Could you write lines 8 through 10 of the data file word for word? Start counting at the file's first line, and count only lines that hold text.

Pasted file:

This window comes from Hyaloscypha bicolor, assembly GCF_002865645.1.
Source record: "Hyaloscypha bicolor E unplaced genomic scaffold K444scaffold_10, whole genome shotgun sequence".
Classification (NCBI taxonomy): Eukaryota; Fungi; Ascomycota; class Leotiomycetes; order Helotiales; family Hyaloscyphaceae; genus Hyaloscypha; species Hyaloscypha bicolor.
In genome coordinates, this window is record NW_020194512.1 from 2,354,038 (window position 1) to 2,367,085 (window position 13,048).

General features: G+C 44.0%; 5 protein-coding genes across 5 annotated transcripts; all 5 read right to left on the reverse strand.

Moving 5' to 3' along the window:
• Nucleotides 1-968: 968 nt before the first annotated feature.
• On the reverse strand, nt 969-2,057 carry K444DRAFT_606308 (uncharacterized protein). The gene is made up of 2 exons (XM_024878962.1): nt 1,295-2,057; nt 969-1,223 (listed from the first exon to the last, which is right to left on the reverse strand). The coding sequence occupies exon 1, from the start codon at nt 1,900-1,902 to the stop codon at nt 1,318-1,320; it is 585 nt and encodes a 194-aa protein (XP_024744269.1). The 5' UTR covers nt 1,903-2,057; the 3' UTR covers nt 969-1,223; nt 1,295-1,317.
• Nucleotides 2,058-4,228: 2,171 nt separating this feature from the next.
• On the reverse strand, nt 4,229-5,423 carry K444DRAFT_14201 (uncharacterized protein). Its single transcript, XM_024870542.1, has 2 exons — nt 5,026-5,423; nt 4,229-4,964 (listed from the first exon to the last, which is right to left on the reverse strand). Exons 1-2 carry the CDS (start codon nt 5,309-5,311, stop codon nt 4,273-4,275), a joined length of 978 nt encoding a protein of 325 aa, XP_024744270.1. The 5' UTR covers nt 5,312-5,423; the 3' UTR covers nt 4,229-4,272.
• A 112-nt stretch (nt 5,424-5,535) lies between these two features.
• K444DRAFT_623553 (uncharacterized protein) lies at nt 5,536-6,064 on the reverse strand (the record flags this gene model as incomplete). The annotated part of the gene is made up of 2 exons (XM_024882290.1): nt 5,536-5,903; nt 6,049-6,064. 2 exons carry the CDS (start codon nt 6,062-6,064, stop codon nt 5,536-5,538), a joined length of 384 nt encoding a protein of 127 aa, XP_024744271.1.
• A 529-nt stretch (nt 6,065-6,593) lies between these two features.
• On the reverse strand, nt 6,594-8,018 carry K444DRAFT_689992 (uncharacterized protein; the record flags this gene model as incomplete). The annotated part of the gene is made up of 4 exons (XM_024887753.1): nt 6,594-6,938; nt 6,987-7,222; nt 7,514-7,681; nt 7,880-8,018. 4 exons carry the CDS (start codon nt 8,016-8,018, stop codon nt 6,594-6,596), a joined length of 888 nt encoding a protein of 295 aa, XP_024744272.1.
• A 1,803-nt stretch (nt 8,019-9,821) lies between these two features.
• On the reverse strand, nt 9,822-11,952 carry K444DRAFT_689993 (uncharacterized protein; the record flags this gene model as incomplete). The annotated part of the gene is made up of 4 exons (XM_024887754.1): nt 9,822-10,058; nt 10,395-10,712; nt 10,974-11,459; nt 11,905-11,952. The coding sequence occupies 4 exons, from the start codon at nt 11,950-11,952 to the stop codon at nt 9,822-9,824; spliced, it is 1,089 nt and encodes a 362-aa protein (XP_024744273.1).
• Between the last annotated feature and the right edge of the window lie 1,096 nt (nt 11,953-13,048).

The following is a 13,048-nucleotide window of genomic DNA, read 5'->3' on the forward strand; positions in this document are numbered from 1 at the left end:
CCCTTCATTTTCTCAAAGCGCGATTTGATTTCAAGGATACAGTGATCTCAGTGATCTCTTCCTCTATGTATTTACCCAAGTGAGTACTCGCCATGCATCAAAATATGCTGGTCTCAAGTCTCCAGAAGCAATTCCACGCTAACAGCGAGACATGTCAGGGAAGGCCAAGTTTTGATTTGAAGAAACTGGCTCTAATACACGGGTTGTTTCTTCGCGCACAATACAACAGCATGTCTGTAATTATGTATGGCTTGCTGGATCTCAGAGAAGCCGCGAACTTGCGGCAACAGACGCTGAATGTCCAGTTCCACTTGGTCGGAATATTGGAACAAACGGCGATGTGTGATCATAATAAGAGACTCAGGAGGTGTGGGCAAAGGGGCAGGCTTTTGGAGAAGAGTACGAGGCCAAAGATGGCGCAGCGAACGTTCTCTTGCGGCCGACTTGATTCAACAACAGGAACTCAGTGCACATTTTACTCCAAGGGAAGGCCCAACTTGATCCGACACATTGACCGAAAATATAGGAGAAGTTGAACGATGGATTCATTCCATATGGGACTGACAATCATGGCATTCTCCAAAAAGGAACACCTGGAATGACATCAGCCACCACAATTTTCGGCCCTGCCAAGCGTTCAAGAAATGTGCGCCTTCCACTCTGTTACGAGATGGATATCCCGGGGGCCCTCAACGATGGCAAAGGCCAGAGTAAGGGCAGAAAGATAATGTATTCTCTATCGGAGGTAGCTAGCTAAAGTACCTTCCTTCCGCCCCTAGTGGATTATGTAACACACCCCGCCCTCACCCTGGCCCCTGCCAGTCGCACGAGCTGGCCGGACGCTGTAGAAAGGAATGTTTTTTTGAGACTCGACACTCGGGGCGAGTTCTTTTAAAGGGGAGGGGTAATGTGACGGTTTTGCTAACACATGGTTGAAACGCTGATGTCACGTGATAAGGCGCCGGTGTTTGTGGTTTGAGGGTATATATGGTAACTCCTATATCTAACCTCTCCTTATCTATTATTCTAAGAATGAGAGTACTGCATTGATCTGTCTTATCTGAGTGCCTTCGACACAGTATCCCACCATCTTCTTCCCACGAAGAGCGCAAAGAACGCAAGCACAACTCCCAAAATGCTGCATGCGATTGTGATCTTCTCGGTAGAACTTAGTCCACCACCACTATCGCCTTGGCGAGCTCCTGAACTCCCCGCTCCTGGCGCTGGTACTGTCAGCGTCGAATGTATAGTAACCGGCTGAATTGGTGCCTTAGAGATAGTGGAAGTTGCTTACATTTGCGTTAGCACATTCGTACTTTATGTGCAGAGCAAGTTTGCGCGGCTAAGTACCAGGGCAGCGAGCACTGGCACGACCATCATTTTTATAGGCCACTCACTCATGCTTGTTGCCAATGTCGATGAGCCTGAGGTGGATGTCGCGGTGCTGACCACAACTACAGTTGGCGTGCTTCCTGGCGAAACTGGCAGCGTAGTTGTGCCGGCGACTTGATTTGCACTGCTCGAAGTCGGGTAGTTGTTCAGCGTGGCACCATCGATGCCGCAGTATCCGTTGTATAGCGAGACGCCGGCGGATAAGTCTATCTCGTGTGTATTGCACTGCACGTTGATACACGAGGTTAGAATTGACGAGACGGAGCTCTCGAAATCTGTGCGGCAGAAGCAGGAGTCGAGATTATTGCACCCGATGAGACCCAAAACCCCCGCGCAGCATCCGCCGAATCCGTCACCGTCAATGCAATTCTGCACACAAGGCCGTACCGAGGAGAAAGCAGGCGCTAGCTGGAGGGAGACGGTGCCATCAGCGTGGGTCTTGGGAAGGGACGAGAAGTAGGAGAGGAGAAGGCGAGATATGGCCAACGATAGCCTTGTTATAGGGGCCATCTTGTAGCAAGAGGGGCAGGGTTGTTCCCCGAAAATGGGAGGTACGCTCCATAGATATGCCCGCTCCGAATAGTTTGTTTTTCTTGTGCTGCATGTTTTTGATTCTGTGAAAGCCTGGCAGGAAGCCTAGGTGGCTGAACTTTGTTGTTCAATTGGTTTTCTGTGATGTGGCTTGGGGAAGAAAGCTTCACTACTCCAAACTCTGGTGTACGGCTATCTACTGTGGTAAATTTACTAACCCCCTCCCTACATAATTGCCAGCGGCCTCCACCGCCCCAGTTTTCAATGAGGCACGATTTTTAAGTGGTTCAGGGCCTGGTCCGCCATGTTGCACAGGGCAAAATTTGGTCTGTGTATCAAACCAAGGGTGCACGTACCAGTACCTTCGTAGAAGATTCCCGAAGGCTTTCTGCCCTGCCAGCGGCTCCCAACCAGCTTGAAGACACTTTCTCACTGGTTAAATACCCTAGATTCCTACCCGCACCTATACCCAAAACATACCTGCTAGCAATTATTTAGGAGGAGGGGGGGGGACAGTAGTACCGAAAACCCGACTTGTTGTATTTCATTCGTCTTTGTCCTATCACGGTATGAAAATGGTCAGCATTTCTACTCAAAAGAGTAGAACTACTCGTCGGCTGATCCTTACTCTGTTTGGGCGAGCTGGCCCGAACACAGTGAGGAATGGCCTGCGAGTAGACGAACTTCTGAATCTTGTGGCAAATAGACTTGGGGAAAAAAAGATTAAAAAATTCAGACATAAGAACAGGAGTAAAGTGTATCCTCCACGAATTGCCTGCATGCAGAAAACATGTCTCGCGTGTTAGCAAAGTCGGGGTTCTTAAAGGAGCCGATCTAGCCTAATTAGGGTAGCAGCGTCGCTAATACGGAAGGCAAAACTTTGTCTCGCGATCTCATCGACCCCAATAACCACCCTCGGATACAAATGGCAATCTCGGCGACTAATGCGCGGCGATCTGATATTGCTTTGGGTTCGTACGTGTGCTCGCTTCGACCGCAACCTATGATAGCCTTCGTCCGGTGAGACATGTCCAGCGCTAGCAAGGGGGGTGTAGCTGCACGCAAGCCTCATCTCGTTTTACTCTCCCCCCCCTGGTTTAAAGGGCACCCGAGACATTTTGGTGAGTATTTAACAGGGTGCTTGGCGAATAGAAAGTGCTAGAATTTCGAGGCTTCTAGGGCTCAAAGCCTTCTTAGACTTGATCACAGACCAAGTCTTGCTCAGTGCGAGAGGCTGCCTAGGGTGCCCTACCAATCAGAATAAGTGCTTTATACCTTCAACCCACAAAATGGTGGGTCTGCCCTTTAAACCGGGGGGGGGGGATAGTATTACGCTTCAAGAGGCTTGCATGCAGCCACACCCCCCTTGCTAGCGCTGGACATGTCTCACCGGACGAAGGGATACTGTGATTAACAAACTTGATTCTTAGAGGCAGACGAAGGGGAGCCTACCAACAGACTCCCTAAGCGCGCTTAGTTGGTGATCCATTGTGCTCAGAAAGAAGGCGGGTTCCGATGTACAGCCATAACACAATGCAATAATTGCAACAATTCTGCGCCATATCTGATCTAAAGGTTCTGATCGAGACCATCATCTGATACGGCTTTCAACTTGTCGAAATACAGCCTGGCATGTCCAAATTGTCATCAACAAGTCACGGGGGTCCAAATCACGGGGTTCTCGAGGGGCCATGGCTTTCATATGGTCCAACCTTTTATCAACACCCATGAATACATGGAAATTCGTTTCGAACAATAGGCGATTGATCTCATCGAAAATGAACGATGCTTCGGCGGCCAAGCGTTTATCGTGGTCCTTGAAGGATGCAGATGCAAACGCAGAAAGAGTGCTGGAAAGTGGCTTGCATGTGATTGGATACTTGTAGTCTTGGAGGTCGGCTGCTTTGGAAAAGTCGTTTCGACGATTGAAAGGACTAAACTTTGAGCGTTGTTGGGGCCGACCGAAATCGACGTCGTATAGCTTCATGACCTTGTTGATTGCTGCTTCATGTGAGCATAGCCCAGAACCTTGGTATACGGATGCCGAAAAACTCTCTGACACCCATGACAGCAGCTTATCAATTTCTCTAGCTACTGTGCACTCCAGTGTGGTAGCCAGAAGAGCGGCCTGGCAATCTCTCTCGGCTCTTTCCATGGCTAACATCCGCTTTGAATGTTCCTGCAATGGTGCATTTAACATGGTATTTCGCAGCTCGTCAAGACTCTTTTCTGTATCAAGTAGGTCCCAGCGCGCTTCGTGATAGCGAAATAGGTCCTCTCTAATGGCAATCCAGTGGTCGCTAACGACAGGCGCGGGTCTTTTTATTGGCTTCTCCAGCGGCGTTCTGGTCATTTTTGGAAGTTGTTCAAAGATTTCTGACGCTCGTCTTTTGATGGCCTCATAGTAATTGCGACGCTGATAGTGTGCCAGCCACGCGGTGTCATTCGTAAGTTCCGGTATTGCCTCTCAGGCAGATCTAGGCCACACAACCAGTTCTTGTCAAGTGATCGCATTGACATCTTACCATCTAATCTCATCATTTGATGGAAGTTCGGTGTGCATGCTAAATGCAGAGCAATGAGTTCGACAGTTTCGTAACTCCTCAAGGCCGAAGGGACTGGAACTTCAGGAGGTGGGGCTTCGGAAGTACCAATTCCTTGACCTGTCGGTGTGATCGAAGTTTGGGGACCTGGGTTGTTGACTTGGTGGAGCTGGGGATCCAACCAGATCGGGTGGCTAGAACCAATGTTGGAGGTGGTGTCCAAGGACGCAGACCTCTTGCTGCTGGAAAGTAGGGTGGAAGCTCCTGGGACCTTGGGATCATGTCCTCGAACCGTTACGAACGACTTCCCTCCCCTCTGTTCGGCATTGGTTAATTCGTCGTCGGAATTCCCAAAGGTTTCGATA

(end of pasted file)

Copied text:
• On the reverse strand, nt 969-2,057 carry K444DRAFT_606308 (uncharacterized protein). The gene is made up of 2 exons (XM_024878962.1): nt 1,295-2,057; nt 969-1,223 (listed from the first exon to the last, which is right to left on the reverse strand). The coding sequence occupies exon 1, from the start codon at nt 1,900-1,902 to the stop codon at nt 1,318-1,320; it is 585 nt and encodes a 194-aa protein (XP_024744269.1). The 5' UTR covers nt 1,903-2,057; the 3' UTR covers nt 969-1,223; nt 1,295-1,317.
• Nucleotides 2,058-4,228: 2,171 nt separating this feature from the next.
• On the reverse strand, nt 4,229-5,423 carry K444DRAFT_14201 (uncharacterized protein). Its single transcript, XM_024870542.1, has 2 exons — nt 5,026-5,423; nt 4,229-4,964 (listed from the first exon to the last, which is right to left on the reverse strand). Exons 1-2 carry the CDS (start codon nt 5,309-5,311, stop codon nt 4,273-4,275), a joined length of 978 nt encoding a protein of 325 aa, XP_024744270.1. The 5' UTR covers nt 5,312-5,423; the 3' UTR covers nt 4,229-4,272.